• Bladder Stones: Bladder stones are small collections of crystals that collect in the bladder. The crystals are generally made of calcium oxalate and their formation can be an indication of a diet that is too high in calcium, although they can form as a result of anything that changes the pH of your Cavie’s urine. Bladder stones may pass naturally, but if they are too large to pass through the urethra, surgery will be necessary to clear them.
  • Urinary Tract Infections: Urinary Tract Infections, or UTIs, can cause blood in the urine, and it may be possible to see spots of blood even when your Guinea Pig isn’t trying to urinate. However, there are other causes of brown or reddish urine. Ideally, you should try and collect some of the urine for your vet to analyze.
  • Tumors: Tumors can cause bleeding within the body and may also bleed themselves. The tumors may be cancerous or benign. Tumors should be checked as soon as possible to determine whether they are cancerous or not.

The 4 Tips to Keep Your Guinea Pig Healthy

Cavies are social animals that can struggle in extreme temperatures. They are also natural grazers that need to be eating hay or grass almost constantly to keep their teeth down to a healthy size.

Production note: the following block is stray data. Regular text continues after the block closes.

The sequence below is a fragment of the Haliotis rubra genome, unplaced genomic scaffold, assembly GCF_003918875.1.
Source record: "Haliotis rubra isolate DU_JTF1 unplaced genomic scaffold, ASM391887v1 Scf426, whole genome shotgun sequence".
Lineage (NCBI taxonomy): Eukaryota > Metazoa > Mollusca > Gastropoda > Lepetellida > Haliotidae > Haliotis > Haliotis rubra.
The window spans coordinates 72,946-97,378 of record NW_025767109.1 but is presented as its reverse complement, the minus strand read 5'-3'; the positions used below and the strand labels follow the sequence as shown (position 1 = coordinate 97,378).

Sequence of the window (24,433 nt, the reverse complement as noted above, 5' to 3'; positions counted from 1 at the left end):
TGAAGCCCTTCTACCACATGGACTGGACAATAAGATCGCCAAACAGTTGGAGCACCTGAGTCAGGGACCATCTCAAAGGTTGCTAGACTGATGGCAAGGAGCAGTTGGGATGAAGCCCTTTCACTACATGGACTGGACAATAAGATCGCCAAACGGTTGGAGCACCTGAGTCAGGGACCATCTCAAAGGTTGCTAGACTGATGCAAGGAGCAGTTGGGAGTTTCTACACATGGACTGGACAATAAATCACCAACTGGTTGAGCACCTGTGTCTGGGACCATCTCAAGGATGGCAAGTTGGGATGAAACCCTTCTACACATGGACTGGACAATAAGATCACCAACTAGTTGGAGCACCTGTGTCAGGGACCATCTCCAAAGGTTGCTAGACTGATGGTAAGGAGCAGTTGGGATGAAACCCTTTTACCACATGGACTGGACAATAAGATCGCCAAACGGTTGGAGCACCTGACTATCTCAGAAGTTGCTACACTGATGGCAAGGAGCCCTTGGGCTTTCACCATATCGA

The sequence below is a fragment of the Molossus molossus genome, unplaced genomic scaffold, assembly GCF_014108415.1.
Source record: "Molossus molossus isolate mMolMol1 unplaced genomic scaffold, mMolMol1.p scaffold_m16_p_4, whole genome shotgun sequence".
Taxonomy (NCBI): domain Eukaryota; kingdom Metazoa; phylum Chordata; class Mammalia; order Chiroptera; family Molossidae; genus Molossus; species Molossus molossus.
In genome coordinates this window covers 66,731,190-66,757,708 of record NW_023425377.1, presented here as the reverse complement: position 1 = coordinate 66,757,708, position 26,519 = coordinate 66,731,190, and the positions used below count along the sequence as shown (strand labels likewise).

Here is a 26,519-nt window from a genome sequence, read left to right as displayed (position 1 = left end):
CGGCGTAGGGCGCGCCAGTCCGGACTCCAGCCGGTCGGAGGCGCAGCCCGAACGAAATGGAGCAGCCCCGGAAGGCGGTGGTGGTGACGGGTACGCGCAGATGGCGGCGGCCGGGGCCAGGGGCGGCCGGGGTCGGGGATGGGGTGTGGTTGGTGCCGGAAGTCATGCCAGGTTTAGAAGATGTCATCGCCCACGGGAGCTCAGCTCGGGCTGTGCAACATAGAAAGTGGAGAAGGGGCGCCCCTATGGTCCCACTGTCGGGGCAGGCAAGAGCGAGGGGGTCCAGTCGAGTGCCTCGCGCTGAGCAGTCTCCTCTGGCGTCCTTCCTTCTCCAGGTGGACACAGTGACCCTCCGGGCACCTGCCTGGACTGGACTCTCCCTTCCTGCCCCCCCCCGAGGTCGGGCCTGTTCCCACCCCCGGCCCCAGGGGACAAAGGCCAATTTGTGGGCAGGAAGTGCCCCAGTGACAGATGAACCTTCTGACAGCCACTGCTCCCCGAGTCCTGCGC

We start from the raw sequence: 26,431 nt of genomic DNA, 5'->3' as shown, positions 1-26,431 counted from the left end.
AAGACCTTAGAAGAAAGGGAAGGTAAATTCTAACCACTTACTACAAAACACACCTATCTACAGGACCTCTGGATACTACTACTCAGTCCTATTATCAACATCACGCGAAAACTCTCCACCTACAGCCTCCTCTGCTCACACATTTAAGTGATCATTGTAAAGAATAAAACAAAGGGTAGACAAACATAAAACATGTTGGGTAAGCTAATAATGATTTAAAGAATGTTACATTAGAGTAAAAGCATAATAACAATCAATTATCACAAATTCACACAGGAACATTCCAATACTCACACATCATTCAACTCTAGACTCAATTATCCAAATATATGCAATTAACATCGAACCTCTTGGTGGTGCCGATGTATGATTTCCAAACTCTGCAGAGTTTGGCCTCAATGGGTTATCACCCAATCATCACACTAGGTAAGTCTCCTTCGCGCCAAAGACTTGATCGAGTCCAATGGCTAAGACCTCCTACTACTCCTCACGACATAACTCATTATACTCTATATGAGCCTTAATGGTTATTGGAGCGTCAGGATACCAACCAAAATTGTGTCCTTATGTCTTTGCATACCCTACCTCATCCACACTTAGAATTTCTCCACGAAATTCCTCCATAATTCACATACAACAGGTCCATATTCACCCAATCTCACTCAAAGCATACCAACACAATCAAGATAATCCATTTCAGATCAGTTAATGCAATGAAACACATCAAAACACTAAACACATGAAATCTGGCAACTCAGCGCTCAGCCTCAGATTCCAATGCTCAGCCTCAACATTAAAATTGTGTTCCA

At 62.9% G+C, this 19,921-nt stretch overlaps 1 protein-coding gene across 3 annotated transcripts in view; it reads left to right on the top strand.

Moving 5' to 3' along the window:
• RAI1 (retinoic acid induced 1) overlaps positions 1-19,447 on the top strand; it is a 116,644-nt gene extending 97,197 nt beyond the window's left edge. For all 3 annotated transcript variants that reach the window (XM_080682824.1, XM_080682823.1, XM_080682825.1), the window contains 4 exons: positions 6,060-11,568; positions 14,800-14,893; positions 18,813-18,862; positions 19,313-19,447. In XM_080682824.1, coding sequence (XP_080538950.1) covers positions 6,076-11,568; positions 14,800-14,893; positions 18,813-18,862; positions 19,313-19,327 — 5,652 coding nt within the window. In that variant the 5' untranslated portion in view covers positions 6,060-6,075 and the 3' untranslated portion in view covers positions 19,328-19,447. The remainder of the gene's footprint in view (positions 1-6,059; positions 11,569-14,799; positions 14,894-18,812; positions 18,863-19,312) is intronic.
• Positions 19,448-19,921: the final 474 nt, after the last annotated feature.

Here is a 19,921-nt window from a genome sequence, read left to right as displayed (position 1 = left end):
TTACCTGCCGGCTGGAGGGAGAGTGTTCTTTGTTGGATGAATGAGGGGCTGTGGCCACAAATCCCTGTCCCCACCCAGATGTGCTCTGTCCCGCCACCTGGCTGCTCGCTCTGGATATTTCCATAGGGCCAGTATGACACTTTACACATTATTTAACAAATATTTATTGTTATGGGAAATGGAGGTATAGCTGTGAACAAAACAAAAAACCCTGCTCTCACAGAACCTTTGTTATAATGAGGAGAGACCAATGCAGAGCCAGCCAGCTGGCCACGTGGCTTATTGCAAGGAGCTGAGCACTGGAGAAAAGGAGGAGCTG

1. Get Them a Friend

Guinea Pigs are social animals. In the wild, they live in groups of five to ten, and several groups can live in close proximity, which means that there might be dozens of Guinea Pigs in a single location. They rarely fight and they use the size of their group to help them survive.

three guinea pigs on a pink blanket
Image Credit: Jaroslaw Slodkiewicz, Unsplash

2. Avoid Extreme Conditions

Cavies do not tolerate extreme heat or extreme cold and they don’t do well in rain or snow. Generally, it is advised to keep Guinea Pigs indoors or, if they are being kept outdoors, ensure that they have an indoor area that is away from the wind and protected from rain. You may also need to add some kind of heating to keep your Piggies warm in the winter.

3. Ensure They Eat Enough Hay

As natural grazers, Guinea Pigs’ diets consist primarily of grass or hay. It might seem like a boring diet, but approximately 80% of their duet should be hay. Vegetables are fed to meet the other dietary requirements of the species and you may need to add vitamin C supplements because Guinea Pigs cannot synthesize vitamin C themselves.

cute guinea pig eating hay
Image Credit: Thiago Janoni, Shutterstock

4. Check Teeth Often

As well as providing fiber, the hay or grass your Guinea Pig eats helps in another important way. Cavies grind at the food source, which helps to grind down their teeth. Guinea Pig teeth never stop growing and if yours doesn’t naturally grind its teeth down to a reasonable level, you will have to visit a vet and have the teeth cut this way.

Divider Guinea Pig


Guinea Pigs make great pets. They are social, accept handling over time, and are active up to 20 hours a day, which should give you plenty of opportunity to form a close bond with your Cavie. Cavies do not have periods and if your Guinea Pig is bleeding, it is not a good sign, so you should consult a veterinarian immediately so that they can advise the best course of action.

Featured Image Credit: Pernille Westh, Shutterstock

Related Articles

Further Reading

Vet Articles

Latest Vet Answers

The latest veterinarians' answers to questions from our database